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The Justice Department delivers good news about crack convictions

Posted by Steve Karimi | Jun 20, 2014 | 0 Comments

When crack cocaine became a social epidemic in urban neighborhoods during the 1980s, lawmakers felt that the only way to stop the problem from spreading was to impose harsher sentencing guidelines that would deter dealers and users alike. This ultimately led to a 100-to-1 sentencing disparity, which meant that 5 grams of crack cocaine carried the same sentence as 500 grams of powdered cocaine.

But in 2005, 2006 and again in 2011, lawmakers reassessed sentencing guidelines and questioned whether imposing harsher sentences was fair and just. This eventually led to the Fair Sentencing Act, which was signed by President Obama in 2010. The new sentencing guidelines decreased the disparity between cocaine convictions from 100-to-1 down to 18-to-1. But although the Sentencing Commission voted to have the bill apply retroactively, this didn't always happen in every case.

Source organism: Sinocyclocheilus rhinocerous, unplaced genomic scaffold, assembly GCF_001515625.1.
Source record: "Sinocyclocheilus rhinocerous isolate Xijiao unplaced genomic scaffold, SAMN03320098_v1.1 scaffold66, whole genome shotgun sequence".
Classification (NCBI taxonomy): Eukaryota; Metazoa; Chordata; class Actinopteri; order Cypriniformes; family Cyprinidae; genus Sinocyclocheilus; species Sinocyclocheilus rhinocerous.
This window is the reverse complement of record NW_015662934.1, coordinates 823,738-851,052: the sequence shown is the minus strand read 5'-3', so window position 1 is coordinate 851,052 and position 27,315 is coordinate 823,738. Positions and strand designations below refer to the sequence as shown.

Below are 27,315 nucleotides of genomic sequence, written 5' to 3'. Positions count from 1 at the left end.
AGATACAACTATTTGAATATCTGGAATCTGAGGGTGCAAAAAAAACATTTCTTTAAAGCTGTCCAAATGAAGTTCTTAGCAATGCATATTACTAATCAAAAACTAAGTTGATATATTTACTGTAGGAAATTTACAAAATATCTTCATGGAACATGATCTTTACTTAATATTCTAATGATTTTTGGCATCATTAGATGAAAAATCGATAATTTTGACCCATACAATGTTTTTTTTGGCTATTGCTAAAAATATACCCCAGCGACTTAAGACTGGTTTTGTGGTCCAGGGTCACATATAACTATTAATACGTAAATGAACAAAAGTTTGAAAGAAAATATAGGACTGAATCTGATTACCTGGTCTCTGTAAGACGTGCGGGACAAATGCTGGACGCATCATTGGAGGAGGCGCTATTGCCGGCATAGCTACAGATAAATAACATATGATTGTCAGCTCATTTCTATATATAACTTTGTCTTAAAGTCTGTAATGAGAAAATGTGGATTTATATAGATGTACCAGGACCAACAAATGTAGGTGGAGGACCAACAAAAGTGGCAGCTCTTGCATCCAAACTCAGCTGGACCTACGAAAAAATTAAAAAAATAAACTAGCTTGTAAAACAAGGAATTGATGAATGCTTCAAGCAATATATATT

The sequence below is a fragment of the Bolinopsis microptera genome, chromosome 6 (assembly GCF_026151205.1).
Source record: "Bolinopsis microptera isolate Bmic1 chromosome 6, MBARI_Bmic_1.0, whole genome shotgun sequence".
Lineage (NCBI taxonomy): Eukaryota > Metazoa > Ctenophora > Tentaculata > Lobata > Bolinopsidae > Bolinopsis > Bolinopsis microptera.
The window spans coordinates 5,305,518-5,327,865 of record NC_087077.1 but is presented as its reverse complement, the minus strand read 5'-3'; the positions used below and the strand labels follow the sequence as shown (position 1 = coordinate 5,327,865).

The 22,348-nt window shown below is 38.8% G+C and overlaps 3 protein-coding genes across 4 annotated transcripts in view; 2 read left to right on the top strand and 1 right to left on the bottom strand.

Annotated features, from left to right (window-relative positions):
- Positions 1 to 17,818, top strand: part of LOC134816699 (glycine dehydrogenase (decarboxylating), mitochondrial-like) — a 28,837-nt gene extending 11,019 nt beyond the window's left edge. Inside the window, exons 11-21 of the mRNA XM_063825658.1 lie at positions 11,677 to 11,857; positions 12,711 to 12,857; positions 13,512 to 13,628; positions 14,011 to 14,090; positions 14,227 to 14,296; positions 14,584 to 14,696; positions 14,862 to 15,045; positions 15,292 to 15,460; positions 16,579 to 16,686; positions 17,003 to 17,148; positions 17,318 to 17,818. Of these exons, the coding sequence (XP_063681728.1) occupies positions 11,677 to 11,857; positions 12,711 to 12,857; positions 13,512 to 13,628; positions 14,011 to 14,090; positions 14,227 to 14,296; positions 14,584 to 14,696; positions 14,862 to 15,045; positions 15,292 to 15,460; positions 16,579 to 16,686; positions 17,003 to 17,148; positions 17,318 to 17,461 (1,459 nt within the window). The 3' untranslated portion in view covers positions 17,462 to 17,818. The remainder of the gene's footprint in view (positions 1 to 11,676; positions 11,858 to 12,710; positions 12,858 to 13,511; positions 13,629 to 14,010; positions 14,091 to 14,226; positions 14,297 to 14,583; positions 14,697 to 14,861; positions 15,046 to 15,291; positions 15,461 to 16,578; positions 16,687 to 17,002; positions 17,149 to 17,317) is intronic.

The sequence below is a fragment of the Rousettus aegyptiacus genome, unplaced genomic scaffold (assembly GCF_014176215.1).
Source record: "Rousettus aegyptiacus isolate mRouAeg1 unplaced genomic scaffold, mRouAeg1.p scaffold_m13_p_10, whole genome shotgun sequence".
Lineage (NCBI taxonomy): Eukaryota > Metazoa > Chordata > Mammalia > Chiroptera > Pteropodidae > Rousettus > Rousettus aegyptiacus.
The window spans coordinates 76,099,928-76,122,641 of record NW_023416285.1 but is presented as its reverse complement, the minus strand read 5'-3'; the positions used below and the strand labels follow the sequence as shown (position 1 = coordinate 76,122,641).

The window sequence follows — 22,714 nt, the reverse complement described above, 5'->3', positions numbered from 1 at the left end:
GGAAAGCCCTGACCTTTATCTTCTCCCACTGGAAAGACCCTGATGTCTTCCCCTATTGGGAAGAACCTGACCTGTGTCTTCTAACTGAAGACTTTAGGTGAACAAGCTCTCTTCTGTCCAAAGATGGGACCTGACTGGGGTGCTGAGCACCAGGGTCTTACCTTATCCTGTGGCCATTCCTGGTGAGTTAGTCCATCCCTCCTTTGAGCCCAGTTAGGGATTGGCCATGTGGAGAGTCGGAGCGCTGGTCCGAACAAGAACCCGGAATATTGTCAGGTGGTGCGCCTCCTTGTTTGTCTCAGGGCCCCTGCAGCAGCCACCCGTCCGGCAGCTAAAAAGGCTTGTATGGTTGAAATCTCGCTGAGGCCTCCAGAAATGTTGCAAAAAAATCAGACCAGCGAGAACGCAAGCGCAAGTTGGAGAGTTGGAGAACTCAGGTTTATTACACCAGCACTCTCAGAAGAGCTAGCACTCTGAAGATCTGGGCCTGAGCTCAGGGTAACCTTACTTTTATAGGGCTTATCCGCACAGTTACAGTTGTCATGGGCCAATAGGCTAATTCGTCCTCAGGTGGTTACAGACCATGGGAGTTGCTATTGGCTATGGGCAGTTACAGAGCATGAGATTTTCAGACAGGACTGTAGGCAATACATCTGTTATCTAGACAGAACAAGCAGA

According to current estimates, there are approximately 12,000 inmates across the nation, including some here in Washington, who may be eligible for reduced or suspended sentences. As Attorney General Eric Holder explained this month in a videotaped message, there are people who are serving lengthy sentences that might not have come about had they been sentenced under current law.

It's because of this that the Justice Department announced that it will be expanding its clemency criteria for crack cocaine convictions in order to make it easier for federal prisoners to petition for a commuted sentence. The hope, Holder explains, is to “restore a degree of justice, fairness and proportionality” when it comes to sentencing for drug crimes. People across the nation can expect more specifics on the new criteria -- hopefully -- in the weeks to come.

Source: CNN, “New clemency criteria on drug sentences to be announced,” Bill Mears, April 22, 2014

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Steve Karimi

Steve Karimi attended Pepperdine University School of Law. After graduation he worked as a prosecutor in Seattle where he gained valuable insight to the criminal justice system. Attorney Karimi uses his experiences as a prosecutor everyday only now he fights for the justice of those accused.

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